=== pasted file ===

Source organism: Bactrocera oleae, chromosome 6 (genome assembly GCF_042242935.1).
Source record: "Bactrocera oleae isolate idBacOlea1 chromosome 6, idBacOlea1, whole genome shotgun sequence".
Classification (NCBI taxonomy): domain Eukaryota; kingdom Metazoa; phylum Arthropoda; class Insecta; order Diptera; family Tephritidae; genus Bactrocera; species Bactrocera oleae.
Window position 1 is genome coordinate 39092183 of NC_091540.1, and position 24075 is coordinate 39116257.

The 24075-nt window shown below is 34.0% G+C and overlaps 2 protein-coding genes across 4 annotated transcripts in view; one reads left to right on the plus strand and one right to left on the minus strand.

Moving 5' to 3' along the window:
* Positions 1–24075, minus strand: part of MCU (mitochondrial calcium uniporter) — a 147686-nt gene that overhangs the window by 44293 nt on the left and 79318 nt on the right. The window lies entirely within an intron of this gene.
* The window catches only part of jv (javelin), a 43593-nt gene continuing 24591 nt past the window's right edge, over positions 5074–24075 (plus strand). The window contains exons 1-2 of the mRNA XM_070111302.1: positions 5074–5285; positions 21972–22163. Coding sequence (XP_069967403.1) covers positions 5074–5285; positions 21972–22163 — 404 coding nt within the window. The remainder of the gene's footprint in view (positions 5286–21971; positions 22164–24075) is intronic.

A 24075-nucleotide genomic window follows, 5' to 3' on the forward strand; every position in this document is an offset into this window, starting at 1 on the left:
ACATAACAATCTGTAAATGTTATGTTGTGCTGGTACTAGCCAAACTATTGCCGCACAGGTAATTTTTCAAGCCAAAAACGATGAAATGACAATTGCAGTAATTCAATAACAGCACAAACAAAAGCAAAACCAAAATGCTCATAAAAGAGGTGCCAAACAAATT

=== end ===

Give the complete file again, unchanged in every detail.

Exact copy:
Source organism: Bactrocera oleae, chromosome 6 (genome assembly GCF_042242935.1).
Source record: "Bactrocera oleae isolate idBacOlea1 chromosome 6, idBacOlea1, whole genome shotgun sequence".
Classification (NCBI taxonomy): domain Eukaryota; kingdom Metazoa; phylum Arthropoda; class Insecta; order Diptera; family Tephritidae; genus Bactrocera; species Bactrocera oleae.
Window position 1 is genome coordinate 39092183 of NC_091540.1, and position 24075 is coordinate 39116257.

The 24075-nt window shown below is 34.0% G+C and overlaps 2 protein-coding genes across 4 annotated transcripts in view; one reads left to right on the plus strand and one right to left on the minus strand.

Moving 5' to 3' along the window:
* Positions 1–24075, minus strand: part of MCU (mitochondrial calcium uniporter) — a 147686-nt gene that overhangs the window by 44293 nt on the left and 79318 nt on the right. The window lies entirely within an intron of this gene.
* The window catches only part of jv (javelin), a 43593-nt gene continuing 24591 nt past the window's right edge, over positions 5074–24075 (plus strand). The window contains exons 1-2 of the mRNA XM_070111302.1: positions 5074–5285; positions 21972–22163. Coding sequence (XP_069967403.1) covers positions 5074–5285; positions 21972–22163 — 404 coding nt within the window. The remainder of the gene's footprint in view (positions 5286–21971; positions 22164–24075) is intronic.

A 24075-nucleotide genomic window follows, 5' to 3' on the forward strand; every position in this document is an offset into this window, starting at 1 on the left:
ACATAACAATCTGTAAATGTTATGTTGTGCTGGTACTAGCCAAACTATTGCCGCACAGGTAATTTTTCAAGCCAAAAACGATGAAATGACAATTGCAGTAATTCAATAACAGCACAAACAAAAGCAAAACCAAAATGCTCATAAAAGAGGTGCCAAACAAATT